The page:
(HealthDay)—In 2011, decreases were noted for some health care-associated infections (HAIs), according to a report prepared by the U.S. Centers for Disease Control and Prevention.
Paul J. Malpiedi, M.P.H., and colleagues from the CDC in Atlanta, examined data from HAI surveillance presented to the National Healthcare Safety Network (NHSN) during 2011 for facilities across all 50 states; Washington, D.C.; and Puerto Rico.
According to the report, during 2011, the health care facilities reporting to the NHSN reported 41 percent fewer (since 2008) central line-associated bloodstream infections than predicted based on case-mix of patients and the location of monitoring (32 percent reduction in standardized infection ratio for 2010); 7 percent fewer catheter-associated urinary tract infections since 2009; and 17 percent fewer surgical site infections since 2008. In 2011, an estimated 12,400 central line-associated bloodstream infections occurred among critical care patients, at a cost of $26,000 per infection; and an estimated 52,567 superficial incisional, deep incisional, or organ/space surgical site infections occurred.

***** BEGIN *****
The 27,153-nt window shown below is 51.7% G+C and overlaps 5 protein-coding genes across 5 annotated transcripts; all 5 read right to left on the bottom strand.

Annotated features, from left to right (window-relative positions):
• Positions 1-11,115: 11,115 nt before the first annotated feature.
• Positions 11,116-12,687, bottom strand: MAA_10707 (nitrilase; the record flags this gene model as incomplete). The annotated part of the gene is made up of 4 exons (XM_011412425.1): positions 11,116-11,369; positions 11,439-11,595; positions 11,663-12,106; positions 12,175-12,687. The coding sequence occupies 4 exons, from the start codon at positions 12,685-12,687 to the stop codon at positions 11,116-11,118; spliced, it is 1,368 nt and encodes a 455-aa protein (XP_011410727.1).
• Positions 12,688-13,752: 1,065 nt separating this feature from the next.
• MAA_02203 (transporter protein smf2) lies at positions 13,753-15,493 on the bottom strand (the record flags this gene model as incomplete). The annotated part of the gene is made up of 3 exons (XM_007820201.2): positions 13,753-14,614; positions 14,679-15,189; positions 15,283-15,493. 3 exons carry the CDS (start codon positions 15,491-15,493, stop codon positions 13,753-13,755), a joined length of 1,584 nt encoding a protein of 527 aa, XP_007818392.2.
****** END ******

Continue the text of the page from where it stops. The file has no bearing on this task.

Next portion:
"Reductions in some of the deadliest health care-associated infections are encouraging, especially when you consider the costs to both patients and the health care system," CDC director Thomas R. Frieden, M.D., M.P.H., said in a statement. "This report also suggests that hospitals need to increase their efforts to track these infections and implement control strategies that we know work."
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